A reader, who has asked to remain anonymous, suggested that I write about employees who make “stupid” complaints about discrimination, harassment, or other allegedly unlawful treatment.
The following is a fictionalized email, but it accurately presents the spirit of her concern.
I am a Human Resources director for a government employer. You won’t believe this, but I received the following complaint from one of our employees this week:
“My boss walks by my desk every day, smiles, and says ‘Good morning.’ The way he says it has me convinced that he is trying to hit on me. He always looks me right in the eye, and when he smiles I can see his teeth. I would like to make a formal complaint of sexual harassment. I am very happily married and do not need this hostile environment!”
Help! I understand that he could be harassing her if he was looking at her body or using a “bedroom” tone of voice, but she hasn’t accused him of anything like that. What do I do? More specifically,
1) What do I say to her?
2) The complaint was made orally, but should I reply in writing so that we have a record?
3) Is this legally protected activity, or can I write her up for wasting my time with this ridiculous complaint?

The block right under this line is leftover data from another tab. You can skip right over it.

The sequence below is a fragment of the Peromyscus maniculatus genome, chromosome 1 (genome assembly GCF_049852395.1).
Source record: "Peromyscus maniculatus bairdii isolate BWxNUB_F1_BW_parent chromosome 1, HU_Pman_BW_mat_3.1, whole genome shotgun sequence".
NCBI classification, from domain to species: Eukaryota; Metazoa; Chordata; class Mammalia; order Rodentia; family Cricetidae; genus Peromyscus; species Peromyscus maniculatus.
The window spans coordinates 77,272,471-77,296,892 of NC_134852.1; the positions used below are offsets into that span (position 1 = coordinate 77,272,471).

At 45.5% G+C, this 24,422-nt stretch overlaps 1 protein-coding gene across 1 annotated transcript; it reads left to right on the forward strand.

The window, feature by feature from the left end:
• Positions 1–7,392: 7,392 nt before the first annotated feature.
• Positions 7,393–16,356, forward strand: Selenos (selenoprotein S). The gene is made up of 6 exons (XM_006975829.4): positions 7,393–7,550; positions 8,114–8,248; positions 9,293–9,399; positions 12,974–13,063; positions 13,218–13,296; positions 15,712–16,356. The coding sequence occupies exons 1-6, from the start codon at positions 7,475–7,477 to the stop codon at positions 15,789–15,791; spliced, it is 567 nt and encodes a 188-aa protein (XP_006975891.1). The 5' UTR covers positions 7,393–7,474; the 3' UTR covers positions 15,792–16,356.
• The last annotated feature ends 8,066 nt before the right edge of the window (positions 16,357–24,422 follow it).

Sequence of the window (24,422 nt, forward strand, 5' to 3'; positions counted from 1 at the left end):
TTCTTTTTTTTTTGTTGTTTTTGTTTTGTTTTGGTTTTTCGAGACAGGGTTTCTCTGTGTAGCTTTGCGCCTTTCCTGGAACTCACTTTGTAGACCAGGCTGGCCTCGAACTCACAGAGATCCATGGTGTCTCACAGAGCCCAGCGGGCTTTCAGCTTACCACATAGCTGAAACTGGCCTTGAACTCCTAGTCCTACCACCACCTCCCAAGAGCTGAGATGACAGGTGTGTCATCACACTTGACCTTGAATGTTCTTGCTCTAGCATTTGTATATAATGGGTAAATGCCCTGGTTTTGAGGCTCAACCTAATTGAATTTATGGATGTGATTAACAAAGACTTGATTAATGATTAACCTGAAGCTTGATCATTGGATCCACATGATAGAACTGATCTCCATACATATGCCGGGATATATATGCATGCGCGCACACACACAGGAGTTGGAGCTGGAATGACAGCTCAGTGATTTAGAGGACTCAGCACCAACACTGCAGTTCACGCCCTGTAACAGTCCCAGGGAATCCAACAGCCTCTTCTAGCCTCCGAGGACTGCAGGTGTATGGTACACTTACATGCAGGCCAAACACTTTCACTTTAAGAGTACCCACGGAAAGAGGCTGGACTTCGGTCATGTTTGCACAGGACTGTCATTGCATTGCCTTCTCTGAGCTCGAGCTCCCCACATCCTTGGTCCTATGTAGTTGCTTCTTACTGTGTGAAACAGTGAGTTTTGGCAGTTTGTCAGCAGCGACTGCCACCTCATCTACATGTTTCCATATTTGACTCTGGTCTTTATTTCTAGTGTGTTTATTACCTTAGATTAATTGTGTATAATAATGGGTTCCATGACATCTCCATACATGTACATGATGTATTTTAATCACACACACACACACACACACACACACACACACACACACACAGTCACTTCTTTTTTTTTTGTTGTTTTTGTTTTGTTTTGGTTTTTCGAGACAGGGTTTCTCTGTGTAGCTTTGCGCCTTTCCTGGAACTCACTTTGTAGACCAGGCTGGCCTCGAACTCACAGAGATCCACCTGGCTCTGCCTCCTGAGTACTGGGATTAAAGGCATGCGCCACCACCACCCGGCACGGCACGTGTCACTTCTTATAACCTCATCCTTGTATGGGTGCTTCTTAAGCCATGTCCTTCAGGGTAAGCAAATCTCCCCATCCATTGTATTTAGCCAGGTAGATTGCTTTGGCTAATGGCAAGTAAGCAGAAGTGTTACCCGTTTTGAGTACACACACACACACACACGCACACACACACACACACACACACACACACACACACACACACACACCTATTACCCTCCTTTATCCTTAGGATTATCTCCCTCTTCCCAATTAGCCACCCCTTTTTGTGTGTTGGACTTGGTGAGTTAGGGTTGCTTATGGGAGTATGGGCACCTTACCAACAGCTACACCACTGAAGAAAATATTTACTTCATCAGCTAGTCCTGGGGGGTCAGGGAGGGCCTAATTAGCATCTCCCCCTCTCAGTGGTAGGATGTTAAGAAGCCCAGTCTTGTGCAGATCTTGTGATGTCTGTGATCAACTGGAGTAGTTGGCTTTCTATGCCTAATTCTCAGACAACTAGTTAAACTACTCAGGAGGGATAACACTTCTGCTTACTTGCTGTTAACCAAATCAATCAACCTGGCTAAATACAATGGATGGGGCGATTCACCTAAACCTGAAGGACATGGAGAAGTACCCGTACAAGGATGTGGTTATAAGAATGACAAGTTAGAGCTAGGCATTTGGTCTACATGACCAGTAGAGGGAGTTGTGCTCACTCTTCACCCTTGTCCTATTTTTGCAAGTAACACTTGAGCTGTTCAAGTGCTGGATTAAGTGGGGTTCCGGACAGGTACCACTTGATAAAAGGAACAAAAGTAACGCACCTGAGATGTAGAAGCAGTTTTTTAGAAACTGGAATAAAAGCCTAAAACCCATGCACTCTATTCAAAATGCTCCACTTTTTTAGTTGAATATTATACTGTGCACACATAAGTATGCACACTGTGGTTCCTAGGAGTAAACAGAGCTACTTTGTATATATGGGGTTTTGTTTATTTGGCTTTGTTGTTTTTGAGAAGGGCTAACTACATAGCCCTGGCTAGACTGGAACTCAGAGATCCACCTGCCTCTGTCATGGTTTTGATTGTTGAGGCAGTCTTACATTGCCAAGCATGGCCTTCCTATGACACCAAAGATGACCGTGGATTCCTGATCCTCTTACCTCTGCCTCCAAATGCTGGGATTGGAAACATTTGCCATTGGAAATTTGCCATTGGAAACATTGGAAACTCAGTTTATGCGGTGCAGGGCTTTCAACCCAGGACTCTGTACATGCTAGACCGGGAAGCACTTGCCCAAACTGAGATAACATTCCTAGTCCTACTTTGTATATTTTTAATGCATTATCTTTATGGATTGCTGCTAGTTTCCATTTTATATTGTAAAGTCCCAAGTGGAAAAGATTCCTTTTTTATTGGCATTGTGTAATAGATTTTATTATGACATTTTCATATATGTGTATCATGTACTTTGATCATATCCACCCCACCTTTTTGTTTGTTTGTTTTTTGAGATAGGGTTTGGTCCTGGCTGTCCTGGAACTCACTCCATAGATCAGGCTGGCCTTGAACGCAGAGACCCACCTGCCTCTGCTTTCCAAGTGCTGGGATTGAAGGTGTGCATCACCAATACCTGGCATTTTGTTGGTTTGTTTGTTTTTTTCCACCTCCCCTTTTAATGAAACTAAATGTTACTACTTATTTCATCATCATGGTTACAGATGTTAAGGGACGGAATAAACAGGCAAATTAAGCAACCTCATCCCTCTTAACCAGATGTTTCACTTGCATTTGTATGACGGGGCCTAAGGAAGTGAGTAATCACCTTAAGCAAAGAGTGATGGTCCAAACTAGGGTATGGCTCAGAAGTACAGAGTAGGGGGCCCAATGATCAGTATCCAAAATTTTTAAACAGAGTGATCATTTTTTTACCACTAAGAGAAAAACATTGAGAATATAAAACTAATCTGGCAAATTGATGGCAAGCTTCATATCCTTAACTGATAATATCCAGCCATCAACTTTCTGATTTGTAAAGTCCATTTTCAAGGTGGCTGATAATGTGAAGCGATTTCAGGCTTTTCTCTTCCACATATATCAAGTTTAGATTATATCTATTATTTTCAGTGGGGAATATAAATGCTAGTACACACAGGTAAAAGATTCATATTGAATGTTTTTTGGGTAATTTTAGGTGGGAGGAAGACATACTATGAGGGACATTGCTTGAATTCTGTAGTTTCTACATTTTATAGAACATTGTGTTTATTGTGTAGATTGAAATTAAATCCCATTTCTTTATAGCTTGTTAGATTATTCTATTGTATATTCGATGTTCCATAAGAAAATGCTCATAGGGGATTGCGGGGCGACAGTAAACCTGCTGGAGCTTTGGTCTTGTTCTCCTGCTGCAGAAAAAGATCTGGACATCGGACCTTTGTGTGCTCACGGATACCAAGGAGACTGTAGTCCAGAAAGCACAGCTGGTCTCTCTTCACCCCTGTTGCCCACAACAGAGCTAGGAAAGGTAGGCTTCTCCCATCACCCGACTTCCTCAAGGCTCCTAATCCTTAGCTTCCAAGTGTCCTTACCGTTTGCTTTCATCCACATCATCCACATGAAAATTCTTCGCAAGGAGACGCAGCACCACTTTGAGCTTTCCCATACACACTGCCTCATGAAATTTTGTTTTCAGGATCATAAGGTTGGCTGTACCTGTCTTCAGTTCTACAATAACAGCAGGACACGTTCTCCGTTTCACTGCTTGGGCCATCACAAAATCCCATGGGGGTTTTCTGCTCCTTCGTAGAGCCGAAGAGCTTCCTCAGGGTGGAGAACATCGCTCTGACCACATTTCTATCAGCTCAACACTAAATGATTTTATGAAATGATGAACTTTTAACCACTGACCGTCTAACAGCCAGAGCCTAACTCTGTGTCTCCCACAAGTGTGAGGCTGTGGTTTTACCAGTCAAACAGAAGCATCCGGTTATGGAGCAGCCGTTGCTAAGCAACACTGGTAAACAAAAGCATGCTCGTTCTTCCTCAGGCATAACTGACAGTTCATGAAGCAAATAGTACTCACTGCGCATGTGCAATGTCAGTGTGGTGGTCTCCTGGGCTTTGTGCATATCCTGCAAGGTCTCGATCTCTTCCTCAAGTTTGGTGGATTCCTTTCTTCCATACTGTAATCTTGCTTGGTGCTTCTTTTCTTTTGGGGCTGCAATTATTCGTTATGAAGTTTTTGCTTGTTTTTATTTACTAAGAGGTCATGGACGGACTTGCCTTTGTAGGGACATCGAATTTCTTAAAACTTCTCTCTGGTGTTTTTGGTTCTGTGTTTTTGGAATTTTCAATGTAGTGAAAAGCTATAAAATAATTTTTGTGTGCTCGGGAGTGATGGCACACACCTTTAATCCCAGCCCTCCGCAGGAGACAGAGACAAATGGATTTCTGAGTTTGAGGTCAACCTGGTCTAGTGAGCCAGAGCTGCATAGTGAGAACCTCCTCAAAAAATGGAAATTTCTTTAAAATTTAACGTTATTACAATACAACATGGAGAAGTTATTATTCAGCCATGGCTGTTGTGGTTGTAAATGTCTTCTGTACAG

Thanks – love your blog!”
Readers, you ever heard this?
“My boss is retaliating against me — he makes me do my job every day!”
“My boss is harassing me — she makes me do my job every day!”
“The medical department is retaliating against me — they won’t give me FMLA leave until I turn in a medical certification!”
“The company is retaliating against me — they denied my claim for workers’ comp!”
Probably so. Employees (and, let’s face it, all of us) sometimes think we understand the law when we really don’t. We often think that we have legal rights that we don’t have. Or we may not think that we have legal rights that we do have. Some of us are overly sensitive. Others may not be sensitive enough.
And every once in a blue moon, the employee making a crazy complaint like this may be right about the unlawful conduct but is just not very good at expressing herself.
Hey, you never know!
Given all of this, my recommendation would be to give these silly-sounding accusations more attention than they probably deserve, to be safe.
First, when an employee starts throwing around words like “discrimination” or “harassment” or “retaliation” or “hostile work environment,” treat that as a warning sign. Even if the employee is wrong, she believes that she is the victim of unlawful conduct. She may even have talked to a lawyer already. To that extent, you should be grateful that she was willing to come to you about this before filing a charge or lawsuit.
Even though you will want to protect the accused employee, give the accuser the benefit of the doubt long enough to sit down with her and probe more deeply into her complaint. Is her complaint only that the supervisor smiled and said “Good morning” every day? Was there anything else about the way he said it that she considered offensive? Is there an ethnic, religious, or cultural issue at play? No need to beat it to death, but just be satisfied that you have heard all of her allegations and understand her perspective.